Today you arrive at the first South Georgia activity site. Please keep in mind that weather conditions in this area can be challenging, largely dictating the program.
Over the next several days, you have a chance to visit the following sites:
Prion Island – This location is closed during the early part of the wandering albatross breeding season (November 20 – January 7). From January on, the breeding adults have found their partners and are sitting on eggs or nursing their chicks. Enjoy witnessing the gentle nature of these animals, which possess the largest wingspan of any bird in the world.
Fortuna Bay – A beautiful outwash plain from Fortuna Glacier is home to a large number of king penguins and seals. Here you may also have the chance to follow the final leg of Shackleton’s route to the abandoned whaling village of Stromness. This path cuts across the mountain pass beyond Shackleton’s Waterfall, and as the terrain is partly swampy, be prepared to cross a few small streams.
Salisbury Plain, St. Andrews Bay, Gold Harbour – These sites not only house the three largest king penguin colonies in South Georgia, they’re also three of the world’s largest breeding beaches for Antarctic fur seals. Literally millions of these animals breed on South Georgia during December and January, but only during the mid-season do they peak in their breeding cycle. You may also see some young adult elephant seals as well as this seasons "weaners" young elephant seals that have been left to fend for themselves. Watch your step and stay calm when walking the beaches during this time.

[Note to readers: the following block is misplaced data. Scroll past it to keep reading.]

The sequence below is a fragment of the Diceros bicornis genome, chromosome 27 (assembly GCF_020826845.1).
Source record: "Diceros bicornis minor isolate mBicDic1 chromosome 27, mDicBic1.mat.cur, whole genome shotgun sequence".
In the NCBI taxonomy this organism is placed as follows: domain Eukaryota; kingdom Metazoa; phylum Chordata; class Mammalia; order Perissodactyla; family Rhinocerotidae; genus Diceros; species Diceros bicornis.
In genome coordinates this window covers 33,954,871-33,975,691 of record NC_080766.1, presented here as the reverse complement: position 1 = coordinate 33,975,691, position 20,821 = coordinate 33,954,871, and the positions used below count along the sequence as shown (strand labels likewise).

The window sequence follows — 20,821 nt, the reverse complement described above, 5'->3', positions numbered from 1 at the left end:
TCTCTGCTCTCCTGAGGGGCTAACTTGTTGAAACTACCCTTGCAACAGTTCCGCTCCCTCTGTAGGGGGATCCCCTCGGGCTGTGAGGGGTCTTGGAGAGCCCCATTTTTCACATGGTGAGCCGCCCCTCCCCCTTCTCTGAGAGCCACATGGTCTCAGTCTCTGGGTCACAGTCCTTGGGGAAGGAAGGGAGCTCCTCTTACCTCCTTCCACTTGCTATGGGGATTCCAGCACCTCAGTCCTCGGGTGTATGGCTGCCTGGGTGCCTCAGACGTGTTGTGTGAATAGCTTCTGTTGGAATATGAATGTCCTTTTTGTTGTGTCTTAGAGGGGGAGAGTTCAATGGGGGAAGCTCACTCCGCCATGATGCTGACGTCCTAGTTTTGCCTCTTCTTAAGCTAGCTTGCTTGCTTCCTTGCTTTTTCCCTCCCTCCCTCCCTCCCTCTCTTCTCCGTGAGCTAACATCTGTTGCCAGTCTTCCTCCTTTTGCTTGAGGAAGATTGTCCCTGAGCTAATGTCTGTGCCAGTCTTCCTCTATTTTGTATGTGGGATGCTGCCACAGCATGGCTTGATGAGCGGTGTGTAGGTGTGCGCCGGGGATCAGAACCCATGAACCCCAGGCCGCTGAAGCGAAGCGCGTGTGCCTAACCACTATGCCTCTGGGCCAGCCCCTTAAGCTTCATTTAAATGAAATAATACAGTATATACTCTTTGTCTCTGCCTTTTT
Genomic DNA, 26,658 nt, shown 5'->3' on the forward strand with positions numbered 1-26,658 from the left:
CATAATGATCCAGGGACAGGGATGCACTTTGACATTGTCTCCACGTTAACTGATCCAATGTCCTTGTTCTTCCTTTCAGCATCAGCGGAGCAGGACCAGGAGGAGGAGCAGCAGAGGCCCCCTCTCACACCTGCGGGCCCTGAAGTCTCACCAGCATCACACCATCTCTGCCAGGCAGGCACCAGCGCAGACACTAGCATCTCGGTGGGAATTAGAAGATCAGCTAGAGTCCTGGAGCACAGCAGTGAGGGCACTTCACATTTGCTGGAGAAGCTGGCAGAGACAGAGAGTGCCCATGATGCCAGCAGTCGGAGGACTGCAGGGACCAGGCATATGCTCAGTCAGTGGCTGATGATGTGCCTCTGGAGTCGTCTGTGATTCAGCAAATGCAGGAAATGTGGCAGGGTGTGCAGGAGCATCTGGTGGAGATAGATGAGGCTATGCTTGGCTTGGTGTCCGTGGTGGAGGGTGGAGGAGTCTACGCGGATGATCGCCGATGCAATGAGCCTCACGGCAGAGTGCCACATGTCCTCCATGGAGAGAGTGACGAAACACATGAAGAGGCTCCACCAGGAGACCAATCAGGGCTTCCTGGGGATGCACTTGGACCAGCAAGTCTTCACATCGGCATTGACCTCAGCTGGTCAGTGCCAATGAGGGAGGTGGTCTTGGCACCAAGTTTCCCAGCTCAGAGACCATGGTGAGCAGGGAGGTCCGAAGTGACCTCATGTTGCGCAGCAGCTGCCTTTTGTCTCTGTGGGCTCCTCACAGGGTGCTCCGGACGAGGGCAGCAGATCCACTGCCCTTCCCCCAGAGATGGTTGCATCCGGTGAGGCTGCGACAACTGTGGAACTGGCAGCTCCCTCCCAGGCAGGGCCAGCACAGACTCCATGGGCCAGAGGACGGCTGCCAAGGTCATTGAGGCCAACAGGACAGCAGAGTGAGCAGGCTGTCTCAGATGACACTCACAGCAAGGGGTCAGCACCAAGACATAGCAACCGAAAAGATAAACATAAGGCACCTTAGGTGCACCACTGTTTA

Grytviken – In this abandoned whaling station, king penguins walk the streets and elephant seals lie around like they own the place – because they basically do. Here you might be able to see the fascinating South Georgia Museum as well as Shackleton’s grave.
Depending on the conditions, we will start sailing toward the South Orkney Islands in the afternoon of day 11